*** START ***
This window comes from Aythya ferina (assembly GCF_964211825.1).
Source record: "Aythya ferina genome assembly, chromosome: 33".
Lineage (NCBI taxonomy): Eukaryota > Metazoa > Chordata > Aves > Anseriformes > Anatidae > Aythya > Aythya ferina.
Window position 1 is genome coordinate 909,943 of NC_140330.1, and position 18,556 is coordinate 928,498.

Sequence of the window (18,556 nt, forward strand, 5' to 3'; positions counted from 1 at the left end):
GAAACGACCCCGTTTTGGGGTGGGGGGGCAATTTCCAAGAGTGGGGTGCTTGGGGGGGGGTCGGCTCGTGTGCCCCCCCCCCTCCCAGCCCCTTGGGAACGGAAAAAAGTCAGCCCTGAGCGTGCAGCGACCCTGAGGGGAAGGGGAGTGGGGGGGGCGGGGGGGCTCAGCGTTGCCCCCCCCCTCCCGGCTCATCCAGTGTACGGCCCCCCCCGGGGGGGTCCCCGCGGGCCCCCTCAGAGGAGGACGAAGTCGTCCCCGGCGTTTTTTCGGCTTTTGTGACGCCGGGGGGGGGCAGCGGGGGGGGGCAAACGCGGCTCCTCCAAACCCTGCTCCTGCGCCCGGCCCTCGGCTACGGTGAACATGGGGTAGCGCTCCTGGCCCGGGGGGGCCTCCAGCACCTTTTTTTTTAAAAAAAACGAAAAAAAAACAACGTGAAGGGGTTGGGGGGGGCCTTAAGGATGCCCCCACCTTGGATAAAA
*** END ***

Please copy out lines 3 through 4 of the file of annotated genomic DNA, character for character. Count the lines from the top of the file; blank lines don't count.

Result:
Lineage (NCBI taxonomy): Eukaryota > Metazoa > Chordata > Aves > Anseriformes > Anatidae > Aythya > Aythya ferina.
Window position 1 is genome coordinate 909,943 of NC_140330.1, and position 18,556 is coordinate 928,498.